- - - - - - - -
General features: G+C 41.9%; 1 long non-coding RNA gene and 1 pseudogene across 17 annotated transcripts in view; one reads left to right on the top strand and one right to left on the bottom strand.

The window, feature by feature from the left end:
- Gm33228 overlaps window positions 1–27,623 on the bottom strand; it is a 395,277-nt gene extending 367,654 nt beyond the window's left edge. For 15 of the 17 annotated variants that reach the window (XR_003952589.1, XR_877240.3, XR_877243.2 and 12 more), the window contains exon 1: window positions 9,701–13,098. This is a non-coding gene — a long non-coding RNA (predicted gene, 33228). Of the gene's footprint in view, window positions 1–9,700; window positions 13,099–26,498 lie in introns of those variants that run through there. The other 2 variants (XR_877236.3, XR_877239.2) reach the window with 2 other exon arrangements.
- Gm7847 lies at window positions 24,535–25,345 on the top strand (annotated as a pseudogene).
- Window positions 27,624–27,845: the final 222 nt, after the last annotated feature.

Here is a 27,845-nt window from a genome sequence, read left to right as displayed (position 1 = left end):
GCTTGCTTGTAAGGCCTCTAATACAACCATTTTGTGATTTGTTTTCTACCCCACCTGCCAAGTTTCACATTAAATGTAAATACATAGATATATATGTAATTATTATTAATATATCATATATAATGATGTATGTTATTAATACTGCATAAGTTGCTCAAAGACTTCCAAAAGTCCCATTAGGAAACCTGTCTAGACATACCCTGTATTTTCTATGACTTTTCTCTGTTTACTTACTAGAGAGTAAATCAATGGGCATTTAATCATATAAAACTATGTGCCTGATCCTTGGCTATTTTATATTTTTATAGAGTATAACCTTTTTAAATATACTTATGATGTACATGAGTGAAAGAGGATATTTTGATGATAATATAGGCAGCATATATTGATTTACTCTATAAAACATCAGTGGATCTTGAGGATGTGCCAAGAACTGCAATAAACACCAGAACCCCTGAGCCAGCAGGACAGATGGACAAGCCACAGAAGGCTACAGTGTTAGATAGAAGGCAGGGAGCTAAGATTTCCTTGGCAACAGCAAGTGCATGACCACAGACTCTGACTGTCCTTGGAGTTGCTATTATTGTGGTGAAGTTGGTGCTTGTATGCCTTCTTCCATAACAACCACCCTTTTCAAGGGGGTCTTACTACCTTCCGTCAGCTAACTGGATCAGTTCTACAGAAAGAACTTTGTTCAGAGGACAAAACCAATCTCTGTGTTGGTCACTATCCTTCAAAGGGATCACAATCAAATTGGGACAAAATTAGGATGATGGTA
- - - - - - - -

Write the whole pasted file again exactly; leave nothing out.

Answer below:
General features: G+C 41.9%; 1 long non-coding RNA gene and 1 pseudogene across 17 annotated transcripts in view; one reads left to right on the top strand and one right to left on the bottom strand.

The window, feature by feature from the left end:
- Gm33228 overlaps window positions 1–27,623 on the bottom strand; it is a 395,277-nt gene extending 367,654 nt beyond the window's left edge. For 15 of the 17 annotated variants that reach the window (XR_003952589.1, XR_877240.3, XR_877243.2 and 12 more), the window contains exon 1: window positions 9,701–13,098. This is a non-coding gene — a long non-coding RNA (predicted gene, 33228). Of the gene's footprint in view, window positions 1–9,700; window positions 13,099–26,498 lie in introns of those variants that run through there. The other 2 variants (XR_877236.3, XR_877239.2) reach the window with 2 other exon arrangements.
- Gm7847 lies at window positions 24,535–25,345 on the top strand (annotated as a pseudogene).
- Window positions 27,624–27,845: the final 222 nt, after the last annotated feature.

Here is a 27,845-nt window from a genome sequence, read left to right as displayed (position 1 = left end):
GCTTGCTTGTAAGGCCTCTAATACAACCATTTTGTGATTTGTTTTCTACCCCACCTGCCAAGTTTCACATTAAATGTAAATACATAGATATATATGTAATTATTATTAATATATCATATATAATGATGTATGTTATTAATACTGCATAAGTTGCTCAAAGACTTCCAAAAGTCCCATTAGGAAACCTGTCTAGACATACCCTGTATTTTCTATGACTTTTCTCTGTTTACTTACTAGAGAGTAAATCAATGGGCATTTAATCATATAAAACTATGTGCCTGATCCTTGGCTATTTTATATTTTTATAGAGTATAACCTTTTTAAATATACTTATGATGTACATGAGTGAAAGAGGATATTTTGATGATAATATAGGCAGCATATATTGATTTACTCTATAAAACATCAGTGGATCTTGAGGATGTGCCAAGAACTGCAATAAACACCAGAACCCCTGAGCCAGCAGGACAGATGGACAAGCCACAGAAGGCTACAGTGTTAGATAGAAGGCAGGGAGCTAAGATTTCCTTGGCAACAGCAAGTGCATGACCACAGACTCTGACTGTCCTTGGAGTTGCTATTATTGTGGTGAAGTTGGTGCTTGTATGCCTTCTTCCATAACAACCACCCTTTTCAAGGGGGTCTTACTACCTTCCGTCAGCTAACTGGATCAGTTCTACAGAAAGAACTTTGTTCAGAGGACAAAACCAATCTCTGTGTTGGTCACTATCCTTCAAAGGGATCACAATCAAATTGGGACAAAATTAGGATGATGGTA